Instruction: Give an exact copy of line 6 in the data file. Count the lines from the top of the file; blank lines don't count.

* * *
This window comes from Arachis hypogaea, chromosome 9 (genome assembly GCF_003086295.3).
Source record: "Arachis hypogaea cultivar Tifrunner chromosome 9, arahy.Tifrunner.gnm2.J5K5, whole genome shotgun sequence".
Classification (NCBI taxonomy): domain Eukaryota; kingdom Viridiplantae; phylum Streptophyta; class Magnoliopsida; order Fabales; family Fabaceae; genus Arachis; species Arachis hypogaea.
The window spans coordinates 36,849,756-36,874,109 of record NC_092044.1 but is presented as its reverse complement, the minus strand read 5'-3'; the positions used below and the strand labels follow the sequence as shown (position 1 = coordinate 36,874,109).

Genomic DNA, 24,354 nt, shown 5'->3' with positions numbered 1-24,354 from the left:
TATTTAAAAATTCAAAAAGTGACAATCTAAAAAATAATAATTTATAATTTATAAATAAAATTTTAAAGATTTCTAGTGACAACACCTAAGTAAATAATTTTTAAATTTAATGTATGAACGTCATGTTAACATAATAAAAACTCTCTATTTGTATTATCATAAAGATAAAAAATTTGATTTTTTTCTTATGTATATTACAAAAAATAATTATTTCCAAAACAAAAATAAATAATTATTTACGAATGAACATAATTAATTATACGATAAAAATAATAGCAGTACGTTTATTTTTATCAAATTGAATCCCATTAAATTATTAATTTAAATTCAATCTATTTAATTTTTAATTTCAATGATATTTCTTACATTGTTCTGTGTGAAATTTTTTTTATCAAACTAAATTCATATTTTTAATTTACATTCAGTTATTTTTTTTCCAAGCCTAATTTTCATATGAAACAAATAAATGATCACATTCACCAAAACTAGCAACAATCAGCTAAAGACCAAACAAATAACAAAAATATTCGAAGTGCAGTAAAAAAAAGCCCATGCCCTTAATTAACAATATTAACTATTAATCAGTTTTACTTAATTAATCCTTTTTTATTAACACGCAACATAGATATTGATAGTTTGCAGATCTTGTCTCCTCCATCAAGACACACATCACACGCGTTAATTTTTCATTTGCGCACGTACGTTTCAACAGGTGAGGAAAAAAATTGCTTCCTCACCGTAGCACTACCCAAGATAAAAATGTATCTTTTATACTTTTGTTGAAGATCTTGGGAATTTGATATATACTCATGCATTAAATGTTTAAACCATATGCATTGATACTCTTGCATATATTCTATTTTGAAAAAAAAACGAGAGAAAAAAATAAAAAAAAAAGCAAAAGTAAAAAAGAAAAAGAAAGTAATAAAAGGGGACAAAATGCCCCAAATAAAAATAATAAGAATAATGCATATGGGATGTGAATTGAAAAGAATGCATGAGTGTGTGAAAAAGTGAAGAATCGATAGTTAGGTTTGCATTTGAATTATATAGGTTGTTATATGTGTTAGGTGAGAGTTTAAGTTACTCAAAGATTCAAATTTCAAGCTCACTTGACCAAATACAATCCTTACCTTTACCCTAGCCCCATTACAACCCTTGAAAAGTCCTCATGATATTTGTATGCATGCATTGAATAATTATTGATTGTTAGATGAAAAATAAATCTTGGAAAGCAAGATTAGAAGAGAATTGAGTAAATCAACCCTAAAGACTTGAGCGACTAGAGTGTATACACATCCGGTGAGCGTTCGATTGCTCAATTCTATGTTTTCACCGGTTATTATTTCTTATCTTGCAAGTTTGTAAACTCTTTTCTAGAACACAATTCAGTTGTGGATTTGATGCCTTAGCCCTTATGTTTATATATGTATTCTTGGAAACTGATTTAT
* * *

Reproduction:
TATTTAAAAATTCAAAAAGTGACAATCTAAAAAATAATAATTTATAATTTATAAATAAAATTTTAAAGATTTCTAGTGACAACACCTAAGTAAATAATTTTTAAATTTAATGTATGAACGTCATGTTAACATAATAAAAACTCTCTATTTGTATTATCATAAAGATAAAAAATTTGATTTTTTTCTTATGTATATTACAAAAAATAATTATTTCCAAAACAAAAATAAATAATTATTTACGAATGAACATAATTAATTATACGATAAAAATAATAGCAGTACGTTTATTTTTATCAAATTGAATCCCATTAAATTATTAATTTAAATTCAATCTATTTAATTTTTAATTTCAATGATATTTCTTACATTGTTCTGTGTGAAATTTTTTTTATCAAACTAAATTCATATTTTTAATTTACATTCAGTTATTTTTTTTCCAAGCCTAATTTTCATATGAAACAAATAAATGATCACATTCACCAAAACTAGCAACAATCAGCTAAAGACCAAACAAATAACAAAAATATTCGAAGTGCAGTAAAAAAAAGCCCATGCCCTTAATTAACAATATTAACTATTAATCAGTTTTACTTAATTAATCCTTTTTTATTAACACGCAACATAGATATTGATAGTTTGCAGATCTTGTCTCCTCCATCAAGACACACATCACACGCGTTAATTTTTCATTTGCGCACGTACGTTTCAACAGGTGAGGAAAAAAATTGCTTCCTCACCGTAGCACTACCCAAGATAAAAATGTATCTTTTATACTTTTGTTGAAGATCTTGGGAATTTGATATATACTCATGCATTAAATGTTTAAACCATATGCATTGATACTCTTGCATATATTCTATTTTGAAAAAAAAACGAGAGAAAAAAATAAAAAAAAAAGCAAAAGTAAAAAAGAAAAAGAAAGTAATAAAAGGGGACAAAATGCCCCAAATAAAAATAATAAGAATAATGCATATGGGATGTGAATTGAAAAGAATGCATGAGTGTGTGAAAAAGTGAAGAATCGATAGTTAGGTTTGCATTTGAATTATATAGGTTGTTATATGTGTTAGGTGAGAGTTTAAGTTACTCAAAGATTCAAATTTCAAGCTCACTTGACCAAATACAATCCTTACCTTTACCCTAGCCCCATTACAACCCTTGAAAAGTCCTCATGATATTTGTATGCATGCATTGAATAATTATTGATTGTTAGATGAAAAATAAATCTTGGAAAGCAAGATTAGAAGAGAATTGAGTAAATCAACCCTAAAGACTTGAGCGACTAGAGTGTATACACATCCGGTGAGCGTTCGATTGCTCAATTCTATGTTTTCACCGGTTATTATTTCTTATCTTGCAAGTTTGTAAACTCTTTTCTAGAACACAATTCAGTTGTGGATTTGATGCCTTAGCCCTTATGTTTATATATGTATTCTTGGAAACTGATTTAT